On this page I show the sculpture projects which I have worked on in Summer 2009. Some of these are completions of projects started before, and some are initial stages of pieces which will be cast in Fall 2009.
In Spring 2006 I made a small sculpture in the form of three triangles made from bronze rods. They were welded together to represent movement through space, and could be presented in many different positions. I had some wroght iron salvaged from old chairs, both straight and curved pieces, which I made into two more versions of this idea. Here are pictures showing just two positions in which they could be displayed. These triangles are about 17" on each side, and the rods have a square cross-section.
I have made two new wood carvings from cocobolo, similar to the pentagonal torus pictured on the Fall 08 page, but in this one the knot made by the raised edge forms a nontrivial 5-crossing knot in space as it goes around the torus twice, and through the hole 3 times, before closing. These pictures show them polished and mounted on stands, which are also made of cocobolo.
I have had the idea of making a sculpture consisting of a sequence of horizontal rods connected near their ends, angled so that they go around a central cylindrical space, climbing up and up as they go around. One way to do this would be to drill holes and have a connecting vertical rod around which each two adjacent horizontal rods could rotate. The horizontal rods would be placed one on top of the other, so that the sequence of rods would climb up, but the position of each adjacent pair would be infinitely adjustable, making a variable sculpture. The difficulty with such a construction is making the connections between the rods strong and stable enough to withstand the weight of all the rods above.
I have recently made a metal sculpture out of iron rods showing the basic idea of a sequence of climbing steps, but welded into fixed positions, not variable. I chose to base this on a pentagon, and to have the rods welded at an upward angle so that they would climb more rapidly. The results can be seen in the following pictures.
In Fall 2008 I made a bronze casting of a sculpture inspired by the famous Brent Collins' sculpture ``Pax Mundi". My version came our looking more like a version Collins called a Sinus Mace, or a Ribbon Sphere. My version also had many imperfections needing repair, and it has been difficult to finish. Here, after many hours of welding repairs, is what it looks like now, much better but not fully polished yet.
In Spring 2008 I made a bronze scupture looking like a steering wheel, a genus 3 surface with three curves carved as raised edges that formed three linked knots. After further polishing, I gave the sculpture a patina, and removed it along the raised edges so that they are visually emphasized by their lighter color. The results can be seen in the following pictures.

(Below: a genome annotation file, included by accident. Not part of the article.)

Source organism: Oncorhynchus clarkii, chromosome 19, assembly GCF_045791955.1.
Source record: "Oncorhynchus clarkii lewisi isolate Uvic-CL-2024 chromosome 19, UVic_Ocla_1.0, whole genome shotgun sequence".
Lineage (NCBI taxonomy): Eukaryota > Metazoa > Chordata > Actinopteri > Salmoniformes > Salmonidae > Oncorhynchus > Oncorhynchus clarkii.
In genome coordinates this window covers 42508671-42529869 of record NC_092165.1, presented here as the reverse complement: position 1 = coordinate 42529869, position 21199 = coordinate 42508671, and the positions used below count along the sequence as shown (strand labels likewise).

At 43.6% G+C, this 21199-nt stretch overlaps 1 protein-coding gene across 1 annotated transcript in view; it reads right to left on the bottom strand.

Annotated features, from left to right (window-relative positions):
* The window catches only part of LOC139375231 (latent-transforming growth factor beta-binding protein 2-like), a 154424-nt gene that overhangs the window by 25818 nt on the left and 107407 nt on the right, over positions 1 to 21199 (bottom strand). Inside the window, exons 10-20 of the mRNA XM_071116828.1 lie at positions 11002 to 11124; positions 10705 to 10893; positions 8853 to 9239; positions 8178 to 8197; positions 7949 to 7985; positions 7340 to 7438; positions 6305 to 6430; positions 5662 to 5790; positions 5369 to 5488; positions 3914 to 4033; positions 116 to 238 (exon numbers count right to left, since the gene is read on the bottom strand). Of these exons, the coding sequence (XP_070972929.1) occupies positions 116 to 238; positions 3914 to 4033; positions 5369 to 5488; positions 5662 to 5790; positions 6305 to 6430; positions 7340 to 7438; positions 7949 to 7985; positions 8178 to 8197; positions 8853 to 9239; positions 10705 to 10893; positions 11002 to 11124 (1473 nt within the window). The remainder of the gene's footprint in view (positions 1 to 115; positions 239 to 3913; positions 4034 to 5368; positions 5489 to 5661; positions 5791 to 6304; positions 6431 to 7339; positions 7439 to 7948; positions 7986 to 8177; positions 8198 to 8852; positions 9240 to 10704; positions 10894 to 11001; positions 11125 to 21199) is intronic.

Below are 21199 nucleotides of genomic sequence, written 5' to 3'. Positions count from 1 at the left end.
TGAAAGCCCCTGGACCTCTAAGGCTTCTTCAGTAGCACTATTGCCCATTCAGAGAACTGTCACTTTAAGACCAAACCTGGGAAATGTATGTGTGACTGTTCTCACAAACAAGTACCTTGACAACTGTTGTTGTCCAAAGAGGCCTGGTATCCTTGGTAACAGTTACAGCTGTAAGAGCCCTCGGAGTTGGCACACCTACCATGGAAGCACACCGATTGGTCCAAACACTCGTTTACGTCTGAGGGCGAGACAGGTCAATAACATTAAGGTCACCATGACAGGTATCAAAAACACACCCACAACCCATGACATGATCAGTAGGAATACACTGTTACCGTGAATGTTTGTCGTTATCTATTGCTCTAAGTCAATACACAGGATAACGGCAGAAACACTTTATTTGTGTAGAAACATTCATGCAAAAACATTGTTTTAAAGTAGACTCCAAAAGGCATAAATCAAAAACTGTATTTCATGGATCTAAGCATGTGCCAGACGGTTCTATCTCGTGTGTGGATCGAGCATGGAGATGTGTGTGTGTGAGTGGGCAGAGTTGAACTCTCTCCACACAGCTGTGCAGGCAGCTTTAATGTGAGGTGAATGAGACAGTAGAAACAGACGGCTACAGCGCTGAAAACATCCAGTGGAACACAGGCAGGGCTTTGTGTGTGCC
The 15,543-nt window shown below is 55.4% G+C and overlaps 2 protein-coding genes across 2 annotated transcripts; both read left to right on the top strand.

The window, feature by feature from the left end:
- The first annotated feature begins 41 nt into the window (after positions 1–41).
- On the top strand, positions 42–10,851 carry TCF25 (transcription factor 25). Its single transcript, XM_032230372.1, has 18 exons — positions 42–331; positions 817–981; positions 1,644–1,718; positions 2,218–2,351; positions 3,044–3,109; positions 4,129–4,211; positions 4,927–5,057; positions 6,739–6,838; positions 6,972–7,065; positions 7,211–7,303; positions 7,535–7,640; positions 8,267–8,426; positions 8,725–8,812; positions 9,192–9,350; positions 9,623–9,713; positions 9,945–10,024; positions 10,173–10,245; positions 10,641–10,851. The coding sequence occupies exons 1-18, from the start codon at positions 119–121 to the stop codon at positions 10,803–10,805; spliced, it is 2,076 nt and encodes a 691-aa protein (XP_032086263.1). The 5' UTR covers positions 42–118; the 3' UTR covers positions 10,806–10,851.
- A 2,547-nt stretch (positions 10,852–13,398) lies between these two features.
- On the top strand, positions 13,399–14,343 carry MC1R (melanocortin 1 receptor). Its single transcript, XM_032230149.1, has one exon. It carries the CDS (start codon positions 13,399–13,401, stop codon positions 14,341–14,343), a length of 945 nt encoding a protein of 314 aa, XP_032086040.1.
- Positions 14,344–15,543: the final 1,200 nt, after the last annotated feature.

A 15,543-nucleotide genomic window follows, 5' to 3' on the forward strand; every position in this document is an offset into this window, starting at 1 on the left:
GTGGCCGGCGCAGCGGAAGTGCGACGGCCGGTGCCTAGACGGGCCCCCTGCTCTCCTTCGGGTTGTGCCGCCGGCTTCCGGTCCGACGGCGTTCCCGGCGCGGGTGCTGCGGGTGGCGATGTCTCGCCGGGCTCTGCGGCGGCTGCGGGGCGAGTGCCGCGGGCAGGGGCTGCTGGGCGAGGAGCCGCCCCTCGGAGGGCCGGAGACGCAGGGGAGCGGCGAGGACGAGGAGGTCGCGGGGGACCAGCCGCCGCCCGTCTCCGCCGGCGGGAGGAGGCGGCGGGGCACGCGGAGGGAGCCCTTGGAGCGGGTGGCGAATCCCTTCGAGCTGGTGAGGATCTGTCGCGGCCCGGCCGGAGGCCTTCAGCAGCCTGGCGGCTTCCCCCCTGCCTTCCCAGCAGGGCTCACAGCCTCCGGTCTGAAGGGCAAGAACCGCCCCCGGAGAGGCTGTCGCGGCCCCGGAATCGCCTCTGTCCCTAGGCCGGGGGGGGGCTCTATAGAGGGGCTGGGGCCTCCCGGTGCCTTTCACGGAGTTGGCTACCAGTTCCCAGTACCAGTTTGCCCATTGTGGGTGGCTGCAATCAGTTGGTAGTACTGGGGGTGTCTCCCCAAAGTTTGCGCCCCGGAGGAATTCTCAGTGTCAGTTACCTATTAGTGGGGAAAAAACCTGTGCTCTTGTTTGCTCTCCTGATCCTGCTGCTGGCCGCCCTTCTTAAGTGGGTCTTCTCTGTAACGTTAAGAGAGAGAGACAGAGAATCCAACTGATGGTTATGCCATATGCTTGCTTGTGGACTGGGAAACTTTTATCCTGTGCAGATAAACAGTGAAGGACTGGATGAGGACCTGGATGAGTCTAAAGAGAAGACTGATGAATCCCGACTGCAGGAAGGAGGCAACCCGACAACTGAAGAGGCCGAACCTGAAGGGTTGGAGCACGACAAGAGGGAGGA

I bought a pair of Indian bells, usually used for meditation and yoga, but I made a stand and base for them out of marble and a bronze rod. With this stand a small push sets them moving and chiming freely.
On June 23, 2009, I attended one day of the Eighth Interdisciplinary Conference of the International Society of the Arts, Mathematics and Architecture (ISAMA) in Albany, NY. I had the honor and pleasure of meeting Kenneth Snelson, who gave a talk on ``Forces Made Visible". There were many other interesting talks, and artists showing their work, including Robert Bosch, a professor of mathematics from Oberlin College. I bought one of his recent ``Knothole Sculptures", a disk cut into two pieces which have a great symmetry between them, and yet fill the disk. This one is made of plastic, almost 5" in diameter, and its picture is the first one below. It gave me an idea for a bronze sculpture based on the ``Disks Operad", which I have made out of wax to be cast next semester.
I have also made a wax model of the alternating torus knot which goes through the center hole 3 times while going around the outside of the hole 2 times. This is the same knot formed by the raised edge of the cocobolo wood carved torus shown above. I plan to cast it in bronze next semester, and hope it will have good sound qualities. The cross pieces are only for support, and will be removed in the final sculpture.
I have made three new kinetic sound sculptures in the style of Harry Bertoia. These each have a steel base plate and 1/8"x36" steel rods. One has the 7-rod hexagon pattern of type A2, with 3/8"x2" steel tops on each rod. Another has the 13-rod pattern of type G2, with 3/8"x2" steel tops on each rod. I have mounted these two base plates on red oak wooden bases to enhance their stability and sound quality. I also made one with 121 rods in a square pattern on a 12"x12" base with no tops added. Pictures of these are shown below.
To see more types of sculpture I have tried, follow the following links:
Links back to:
Webpage of Alex Feingold,
Department of Mathematical Sciences,